UCD School of Archaeology
Some months ago now, I bought an old postcard on eBay (it was very cheap – £3.99) of Reefert church (misspelled “Rhefert”) , at the Upper Lake at Glendalough, Co. Wicklow. Although it is a place that I am fond of, having visited it hundreds of times before, I was intrigued because the postcard clearly showed the church in relatively open country, and before its enclosure within oak and hazel woods.
Intriguingly, when I opened the envelope from the eBay seller, I discovered the postcard was posted in 14 December, 1926, to The Rev Charles Plummer, at Corpus Christi College, Oxford. This of course can only be the famous medievalist who is best known in our part of the world for editing the 2 volume Vitae Sanctorum Hiberniae, whose work made a range of medieval Irish hagiographies available to the reader. See here for a brief biography of Plummer.
The sender, then unknown to me, of the postcard wrote
The carols arrived all right, just after I had despatched a post card to you. I am very glad to have them & so are the other recipients. Best wishes for the season.
At that stage, I couldn’t figure out the author’s name, but when I posted it on the Early Medieval and Viking Age (EMVARG) Facebook page here, a better-informed colleague Dr Emer Purcell suggested that it was Maud Joynt, a contributor to the Dictionary of the Irish Language published by the Royal Irish Academy and the key work on the origins and character of Old and Middle Irish, (and also a signatory, I see here, of a letter in October 1922 protesting about changes to article 3 of the Draft Constitution “Relating to the Rights of Women as Citizens; Extracts from Clauses in Constitutions of European States Relating to Women’s Rights”). Strangely, but perhaps unsurprisingly (being a woman), there’s not a whole lot about her on the internet.
Maud Anna Evans Joynt was a significant early Irish scholar, who as well as contributing to the DIL, edited various Irish texts including Feis Tighe Chonáin and Tromdámh Guaire as well as Echtra Mac Echdach Mugredóin. Dr Sharon Douglas-Greene suggested that the correspondence related to Plummer sending Joynt some “new music for church congregation/choir”, which seems likely.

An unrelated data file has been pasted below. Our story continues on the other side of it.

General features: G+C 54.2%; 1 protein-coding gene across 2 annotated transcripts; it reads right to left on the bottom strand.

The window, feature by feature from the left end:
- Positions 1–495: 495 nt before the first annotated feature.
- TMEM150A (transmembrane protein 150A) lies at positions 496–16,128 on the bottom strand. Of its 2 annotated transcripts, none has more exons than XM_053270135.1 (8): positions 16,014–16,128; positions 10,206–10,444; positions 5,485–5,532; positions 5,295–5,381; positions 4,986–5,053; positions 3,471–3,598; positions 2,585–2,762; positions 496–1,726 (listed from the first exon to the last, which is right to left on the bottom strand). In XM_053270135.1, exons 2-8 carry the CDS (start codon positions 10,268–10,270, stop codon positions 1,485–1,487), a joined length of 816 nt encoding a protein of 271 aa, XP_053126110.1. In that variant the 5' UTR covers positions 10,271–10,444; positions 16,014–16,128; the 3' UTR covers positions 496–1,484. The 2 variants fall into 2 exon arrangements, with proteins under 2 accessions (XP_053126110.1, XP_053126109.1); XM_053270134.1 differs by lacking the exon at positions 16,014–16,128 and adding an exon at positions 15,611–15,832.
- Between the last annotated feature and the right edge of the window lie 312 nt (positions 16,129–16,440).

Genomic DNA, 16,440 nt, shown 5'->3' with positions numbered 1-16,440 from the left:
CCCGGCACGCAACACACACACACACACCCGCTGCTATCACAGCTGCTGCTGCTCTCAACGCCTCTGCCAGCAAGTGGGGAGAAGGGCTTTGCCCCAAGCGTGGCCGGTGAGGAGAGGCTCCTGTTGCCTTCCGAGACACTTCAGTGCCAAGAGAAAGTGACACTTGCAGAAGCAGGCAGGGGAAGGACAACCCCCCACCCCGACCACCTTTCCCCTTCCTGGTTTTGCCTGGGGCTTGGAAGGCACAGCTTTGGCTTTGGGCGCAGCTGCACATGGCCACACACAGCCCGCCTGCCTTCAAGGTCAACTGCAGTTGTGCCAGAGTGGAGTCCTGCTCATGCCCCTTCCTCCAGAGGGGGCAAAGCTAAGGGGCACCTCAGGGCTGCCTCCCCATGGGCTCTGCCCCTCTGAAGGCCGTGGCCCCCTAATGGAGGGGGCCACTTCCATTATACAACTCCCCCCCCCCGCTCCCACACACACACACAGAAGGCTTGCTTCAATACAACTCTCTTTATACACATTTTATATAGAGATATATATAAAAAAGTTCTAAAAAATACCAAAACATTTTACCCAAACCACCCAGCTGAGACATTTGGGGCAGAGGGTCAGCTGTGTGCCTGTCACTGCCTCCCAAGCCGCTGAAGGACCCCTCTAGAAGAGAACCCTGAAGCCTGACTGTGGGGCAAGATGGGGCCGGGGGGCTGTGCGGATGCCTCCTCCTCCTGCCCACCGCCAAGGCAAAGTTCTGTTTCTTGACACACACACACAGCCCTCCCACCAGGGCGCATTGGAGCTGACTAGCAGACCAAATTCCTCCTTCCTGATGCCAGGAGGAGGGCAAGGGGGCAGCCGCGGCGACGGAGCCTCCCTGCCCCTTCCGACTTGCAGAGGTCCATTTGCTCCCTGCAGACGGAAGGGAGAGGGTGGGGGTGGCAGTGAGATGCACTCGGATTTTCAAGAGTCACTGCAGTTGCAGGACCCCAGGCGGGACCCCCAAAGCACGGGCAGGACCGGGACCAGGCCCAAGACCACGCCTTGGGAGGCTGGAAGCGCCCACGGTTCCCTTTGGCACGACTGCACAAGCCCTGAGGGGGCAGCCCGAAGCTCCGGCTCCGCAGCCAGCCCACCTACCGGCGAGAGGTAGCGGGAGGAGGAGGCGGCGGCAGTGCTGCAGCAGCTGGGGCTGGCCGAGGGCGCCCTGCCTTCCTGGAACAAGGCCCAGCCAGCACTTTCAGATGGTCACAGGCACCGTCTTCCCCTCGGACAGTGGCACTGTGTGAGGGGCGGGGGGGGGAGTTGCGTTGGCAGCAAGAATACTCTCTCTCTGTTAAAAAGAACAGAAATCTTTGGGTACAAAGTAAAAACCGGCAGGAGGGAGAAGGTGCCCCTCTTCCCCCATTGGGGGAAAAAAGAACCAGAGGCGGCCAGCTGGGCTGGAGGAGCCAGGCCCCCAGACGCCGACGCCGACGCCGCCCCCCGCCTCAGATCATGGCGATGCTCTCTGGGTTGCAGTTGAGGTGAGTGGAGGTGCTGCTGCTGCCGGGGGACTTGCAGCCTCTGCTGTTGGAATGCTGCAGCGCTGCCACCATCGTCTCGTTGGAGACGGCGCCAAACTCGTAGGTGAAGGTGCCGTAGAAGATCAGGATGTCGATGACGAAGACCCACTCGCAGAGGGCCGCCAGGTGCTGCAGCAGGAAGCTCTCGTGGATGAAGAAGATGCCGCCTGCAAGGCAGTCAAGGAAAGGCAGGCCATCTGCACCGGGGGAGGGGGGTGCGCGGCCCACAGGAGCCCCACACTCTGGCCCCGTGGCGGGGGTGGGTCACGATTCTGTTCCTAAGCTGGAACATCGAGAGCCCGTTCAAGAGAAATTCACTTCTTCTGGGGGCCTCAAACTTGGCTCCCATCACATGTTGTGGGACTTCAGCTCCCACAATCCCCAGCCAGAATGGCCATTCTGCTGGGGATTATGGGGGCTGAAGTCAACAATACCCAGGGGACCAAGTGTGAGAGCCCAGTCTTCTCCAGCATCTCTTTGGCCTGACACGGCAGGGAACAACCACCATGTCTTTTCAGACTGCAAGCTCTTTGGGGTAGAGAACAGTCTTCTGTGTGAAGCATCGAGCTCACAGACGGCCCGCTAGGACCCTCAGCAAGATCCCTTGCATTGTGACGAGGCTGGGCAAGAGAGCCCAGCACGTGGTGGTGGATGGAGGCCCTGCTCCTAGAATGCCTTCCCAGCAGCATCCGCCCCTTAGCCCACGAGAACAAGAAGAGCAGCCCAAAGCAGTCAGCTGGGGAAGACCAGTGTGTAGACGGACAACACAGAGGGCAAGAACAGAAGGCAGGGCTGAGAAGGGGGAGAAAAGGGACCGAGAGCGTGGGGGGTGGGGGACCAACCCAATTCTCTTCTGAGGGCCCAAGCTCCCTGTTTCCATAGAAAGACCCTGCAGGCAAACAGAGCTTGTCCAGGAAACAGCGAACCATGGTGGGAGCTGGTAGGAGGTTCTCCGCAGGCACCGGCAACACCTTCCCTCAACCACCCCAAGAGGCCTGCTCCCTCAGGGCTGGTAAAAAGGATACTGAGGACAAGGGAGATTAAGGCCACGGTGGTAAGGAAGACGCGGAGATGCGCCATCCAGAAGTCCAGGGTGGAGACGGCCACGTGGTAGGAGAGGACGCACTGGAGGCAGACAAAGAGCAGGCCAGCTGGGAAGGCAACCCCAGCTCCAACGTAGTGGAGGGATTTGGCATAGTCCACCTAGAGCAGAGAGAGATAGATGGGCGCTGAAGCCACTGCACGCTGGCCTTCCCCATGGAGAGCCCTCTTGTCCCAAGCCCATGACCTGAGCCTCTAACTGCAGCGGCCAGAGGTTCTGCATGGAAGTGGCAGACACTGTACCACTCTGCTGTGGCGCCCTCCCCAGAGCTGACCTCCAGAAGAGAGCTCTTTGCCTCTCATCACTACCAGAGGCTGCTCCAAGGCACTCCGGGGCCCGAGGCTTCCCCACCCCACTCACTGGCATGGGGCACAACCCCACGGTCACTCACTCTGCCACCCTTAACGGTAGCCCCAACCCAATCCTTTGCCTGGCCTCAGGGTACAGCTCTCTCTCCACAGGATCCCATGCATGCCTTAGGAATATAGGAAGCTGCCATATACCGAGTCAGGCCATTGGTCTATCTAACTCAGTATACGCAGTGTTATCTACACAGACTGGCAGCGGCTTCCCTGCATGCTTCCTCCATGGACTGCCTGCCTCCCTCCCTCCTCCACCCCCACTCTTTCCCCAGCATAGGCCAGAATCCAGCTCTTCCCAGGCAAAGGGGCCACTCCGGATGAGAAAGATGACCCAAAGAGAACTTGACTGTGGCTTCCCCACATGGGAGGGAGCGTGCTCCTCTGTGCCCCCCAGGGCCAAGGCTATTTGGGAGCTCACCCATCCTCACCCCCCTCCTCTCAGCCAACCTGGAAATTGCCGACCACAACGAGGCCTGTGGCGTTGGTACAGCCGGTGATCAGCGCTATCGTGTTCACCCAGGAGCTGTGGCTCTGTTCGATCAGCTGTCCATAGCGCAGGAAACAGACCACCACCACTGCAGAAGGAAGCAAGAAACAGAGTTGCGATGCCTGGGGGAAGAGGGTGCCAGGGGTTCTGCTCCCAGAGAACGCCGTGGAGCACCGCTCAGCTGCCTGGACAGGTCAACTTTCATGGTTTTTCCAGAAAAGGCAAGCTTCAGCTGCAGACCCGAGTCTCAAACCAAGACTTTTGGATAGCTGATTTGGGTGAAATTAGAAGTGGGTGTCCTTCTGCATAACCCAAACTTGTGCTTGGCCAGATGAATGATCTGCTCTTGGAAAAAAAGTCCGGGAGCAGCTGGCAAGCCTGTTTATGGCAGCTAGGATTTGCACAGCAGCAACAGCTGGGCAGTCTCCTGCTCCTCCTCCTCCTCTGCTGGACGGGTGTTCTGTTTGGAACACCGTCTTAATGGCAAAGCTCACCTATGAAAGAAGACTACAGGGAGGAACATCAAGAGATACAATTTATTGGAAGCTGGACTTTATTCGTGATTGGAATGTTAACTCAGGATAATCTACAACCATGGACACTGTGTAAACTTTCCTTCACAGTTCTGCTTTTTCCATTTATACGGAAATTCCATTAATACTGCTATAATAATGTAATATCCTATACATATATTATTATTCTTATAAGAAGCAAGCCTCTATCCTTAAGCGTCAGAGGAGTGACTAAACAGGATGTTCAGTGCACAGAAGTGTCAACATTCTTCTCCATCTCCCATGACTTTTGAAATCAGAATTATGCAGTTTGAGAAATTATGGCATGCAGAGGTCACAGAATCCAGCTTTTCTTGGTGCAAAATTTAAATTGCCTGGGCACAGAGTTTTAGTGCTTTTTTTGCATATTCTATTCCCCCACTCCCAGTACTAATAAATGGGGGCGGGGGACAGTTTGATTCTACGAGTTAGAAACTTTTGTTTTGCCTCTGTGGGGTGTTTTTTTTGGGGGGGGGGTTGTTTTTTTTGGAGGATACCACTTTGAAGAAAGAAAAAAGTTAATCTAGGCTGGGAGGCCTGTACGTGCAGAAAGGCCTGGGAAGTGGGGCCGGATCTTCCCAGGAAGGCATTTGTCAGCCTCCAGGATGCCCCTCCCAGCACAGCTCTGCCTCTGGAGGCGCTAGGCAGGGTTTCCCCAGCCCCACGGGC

There’s not much more to it than that, except I find it fascinating as an artefact from the past (a material email), and as well as giving me a glimpse of Reefert as it was c.1900, I’m also imagining Dublin just before Christmas, a few years after the war of independence, and two medieval scholars corresponding over something that they had chatted about, presumably during a visit to Dublin by Charles Plummer. I’m also intrigued as to how such an ephemeral item survived Plummer’s death, only a year later in 1927?
The postcard itself was published by William Lawrence, Dublin, and is clearly one of the Lawrence Collection, which the National Library of Ireland describes here which this website tells me was used to produce postcards from the 1890s onwards, and that “after 1902 when one side could be devoted to a picture, and you could send a message, his postcard business took off”. At this point, I should probably make some cliched comment about the ephemerality of emails and how mine will not survive a century like Maud Joynt’s postcard, written before Christmas 1926…
But finally, Happy Christmas and a Peaceful and Prosperous New Year to everyone…